When building WCF Services it's very useful to know how long the individual operations within it's various methods are taking that are outside of the Service itself e.g. calls to other services or to databases as the question is often asked, "Why is this Service [in Production] so slow right now?" By firing up perfmon against the Production box and Admin can check the counters you've created for that Service and tell you which one is taking longer than usual to give you an indication of what steps to take next.

Creating custom counters is quite straightforward:

PerformanceCounter _testCounter = null;

PerformanceCounter _testBaseCounter = null;

string _testCounterName = "Test Counter";

string _testBaseCounterName = "Test Base Counter";

string _performanceCounterCategory = "Test Counters";

 

if (!PerformanceCounterCategory.Exists(_performanceCounterCategory))

{

CounterCreationData cdTestCounter = new CounterCreationData();

cdTestCounter.CounterName = _testCounterName;

cdTestCounter.CounterType = PerformanceCounterType.AverageTimer32;

 

CounterCreationData cdTestBaseCounter = new CounterCreationData();

cdTestBaseCounter.CounterName = _testBaseCounterName;

cdTestBaseCounter.CounterType = PerformanceCounterType.AverageBase;

 

// Add counters to the collection. Make sure Base Counters come after Timer Counters.

CounterCreationDataCollection counterCreationDataCollection = new CounterCreationDataCollection(

            new CounterCreationData[] {

cdTestCounter,

cdTestBaseCounter

      });

 

// Create the category and pass the collection to it.

PerformanceCounterCategory.Create(_performanceCounterCategory, "Test Performance Counter.",

      PerformanceCounterCategoryType.SingleInstance, counterCreationDataCollection);

}

else

Console.WriteLine(string.Format("Performance Counter Category '{0}' already created.", _performanceCounterCategory));

And you'd think this would be ok in order to use them:

int howLongToWait = new Random().Next(1000, 2000);

      Console.WriteLine(string.Format("{0}: Waiting {1} ms", Thread.CurrentThread.ManagedThreadId, howLongToWait));

 

      if (_testCounter != null) _testCounter.RawValue = Stopwatch.GetTimestamp();

 

      Thread.Sleep(howLongToWait);

 

      if (_testBaseCounter != null) _testBaseCounter.Increment();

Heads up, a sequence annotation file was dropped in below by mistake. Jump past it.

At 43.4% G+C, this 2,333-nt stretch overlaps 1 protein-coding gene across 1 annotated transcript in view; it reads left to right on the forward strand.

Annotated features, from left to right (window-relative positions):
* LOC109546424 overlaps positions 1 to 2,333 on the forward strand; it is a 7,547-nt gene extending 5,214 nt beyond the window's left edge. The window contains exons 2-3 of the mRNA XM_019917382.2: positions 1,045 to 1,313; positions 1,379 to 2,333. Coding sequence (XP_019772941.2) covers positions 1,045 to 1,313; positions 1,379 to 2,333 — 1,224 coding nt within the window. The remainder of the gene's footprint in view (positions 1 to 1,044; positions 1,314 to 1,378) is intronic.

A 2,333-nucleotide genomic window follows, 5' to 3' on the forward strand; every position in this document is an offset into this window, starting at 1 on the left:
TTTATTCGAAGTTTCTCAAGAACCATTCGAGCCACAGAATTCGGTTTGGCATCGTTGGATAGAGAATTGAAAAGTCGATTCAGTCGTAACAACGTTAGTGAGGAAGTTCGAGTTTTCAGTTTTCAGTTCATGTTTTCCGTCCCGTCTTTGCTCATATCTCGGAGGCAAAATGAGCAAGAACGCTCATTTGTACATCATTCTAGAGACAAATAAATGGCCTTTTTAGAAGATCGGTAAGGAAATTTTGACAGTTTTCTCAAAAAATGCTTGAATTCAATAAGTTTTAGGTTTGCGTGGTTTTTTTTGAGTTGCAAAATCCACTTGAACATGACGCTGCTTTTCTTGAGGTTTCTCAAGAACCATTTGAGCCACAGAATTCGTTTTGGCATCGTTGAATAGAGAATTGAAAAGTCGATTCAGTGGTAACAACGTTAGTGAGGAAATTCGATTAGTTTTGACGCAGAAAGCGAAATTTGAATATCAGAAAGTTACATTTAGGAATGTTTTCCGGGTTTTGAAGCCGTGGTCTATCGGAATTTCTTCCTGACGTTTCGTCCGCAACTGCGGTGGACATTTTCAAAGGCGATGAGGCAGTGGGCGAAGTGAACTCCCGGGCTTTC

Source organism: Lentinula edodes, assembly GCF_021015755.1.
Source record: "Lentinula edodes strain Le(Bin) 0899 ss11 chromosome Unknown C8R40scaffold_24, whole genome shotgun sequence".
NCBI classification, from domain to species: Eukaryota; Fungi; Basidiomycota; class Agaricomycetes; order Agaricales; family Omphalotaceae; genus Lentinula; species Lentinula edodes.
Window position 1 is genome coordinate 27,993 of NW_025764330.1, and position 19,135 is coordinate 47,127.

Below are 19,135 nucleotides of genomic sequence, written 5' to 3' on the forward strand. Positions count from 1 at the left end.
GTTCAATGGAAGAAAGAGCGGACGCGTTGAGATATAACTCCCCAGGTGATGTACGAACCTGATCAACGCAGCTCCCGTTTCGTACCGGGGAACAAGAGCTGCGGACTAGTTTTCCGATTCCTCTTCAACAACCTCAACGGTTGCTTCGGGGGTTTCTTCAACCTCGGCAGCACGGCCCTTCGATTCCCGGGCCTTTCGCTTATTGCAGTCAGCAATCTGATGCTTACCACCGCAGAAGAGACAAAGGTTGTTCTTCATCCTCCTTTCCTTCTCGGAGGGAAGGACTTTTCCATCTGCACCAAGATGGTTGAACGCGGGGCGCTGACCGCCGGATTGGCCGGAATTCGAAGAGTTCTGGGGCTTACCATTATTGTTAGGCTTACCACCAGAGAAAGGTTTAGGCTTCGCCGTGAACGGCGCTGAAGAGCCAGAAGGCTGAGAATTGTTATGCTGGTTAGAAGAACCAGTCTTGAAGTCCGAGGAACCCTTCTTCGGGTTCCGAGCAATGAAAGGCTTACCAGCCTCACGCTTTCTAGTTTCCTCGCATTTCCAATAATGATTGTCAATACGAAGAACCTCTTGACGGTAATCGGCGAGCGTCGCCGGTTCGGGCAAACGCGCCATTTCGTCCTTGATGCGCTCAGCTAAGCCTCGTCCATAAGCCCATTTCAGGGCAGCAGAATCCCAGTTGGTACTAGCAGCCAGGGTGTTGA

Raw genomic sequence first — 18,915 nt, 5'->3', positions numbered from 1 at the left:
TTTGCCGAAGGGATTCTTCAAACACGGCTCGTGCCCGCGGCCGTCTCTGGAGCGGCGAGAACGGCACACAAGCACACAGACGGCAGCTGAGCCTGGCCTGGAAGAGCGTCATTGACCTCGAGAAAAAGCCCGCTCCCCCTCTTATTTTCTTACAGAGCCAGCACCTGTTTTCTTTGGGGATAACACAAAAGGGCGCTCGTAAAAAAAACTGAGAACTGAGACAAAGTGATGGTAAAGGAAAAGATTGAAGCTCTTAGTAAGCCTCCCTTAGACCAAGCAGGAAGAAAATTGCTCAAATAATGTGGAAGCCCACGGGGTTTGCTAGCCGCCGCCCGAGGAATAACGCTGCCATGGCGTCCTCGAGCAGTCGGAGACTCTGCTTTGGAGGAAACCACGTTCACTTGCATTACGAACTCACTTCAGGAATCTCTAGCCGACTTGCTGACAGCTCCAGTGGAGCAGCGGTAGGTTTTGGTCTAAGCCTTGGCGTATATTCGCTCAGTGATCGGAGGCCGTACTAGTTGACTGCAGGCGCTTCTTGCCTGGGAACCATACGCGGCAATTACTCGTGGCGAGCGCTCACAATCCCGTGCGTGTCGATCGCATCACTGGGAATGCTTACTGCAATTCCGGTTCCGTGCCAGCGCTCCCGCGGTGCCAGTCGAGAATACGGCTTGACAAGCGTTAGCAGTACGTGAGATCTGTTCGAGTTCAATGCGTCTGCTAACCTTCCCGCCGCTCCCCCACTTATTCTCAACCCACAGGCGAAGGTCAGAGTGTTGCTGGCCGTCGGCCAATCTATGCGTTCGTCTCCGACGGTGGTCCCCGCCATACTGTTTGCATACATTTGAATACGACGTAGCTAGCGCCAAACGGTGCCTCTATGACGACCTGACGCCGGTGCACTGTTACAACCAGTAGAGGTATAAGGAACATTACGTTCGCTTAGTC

What you'd expect to happen when you fire up perfmon on your nice new Performance Counter is that you would see the value the same as "howLongToWait" in the code above every time the last line of the code above executes (it reverts to zero shortly after). HOWEVER when you run this code in multiple threads, then the time taken to execute your method will be reported as much shorter than you know it to be; the more threads - the quicker it appears to run!

 

Luckily the solution is quite simple (and maybe you've thought of it already, but it took me a while...):

 

long ticksAtStart = Stopwatch.GetTimestamp(); // Record the start-time

 

Thread.Sleep(howLongToWait); // Wait

 

if (_testCounter != null) _testCounter.IncrementBy(Stopwatch.GetTimestamp() - ticksAtStart); // Thread Safe!

if (_testBaseCounter != null) _testBaseCounter.Increment(); // This tells the counter one iteration has happened

 

Here is a full example in case this helps. Run it as a console app and point perfmon at a a Category "Test Counters" and monitor the counter "Test Counter" and you should see values that are more like you'd expect (however depending on the frequency of the updates and the umber of theads you might not see every setting the application makes.)

 

 

using System;

using System.Threading;

using System.Diagnostics;

 

namespace Test

{

    class Program

    {

        static void Main(string[] args)

        {

            for (int i = 0; i < 10; i++)

            {

                Console.WriteLine("Scheduling New Task...");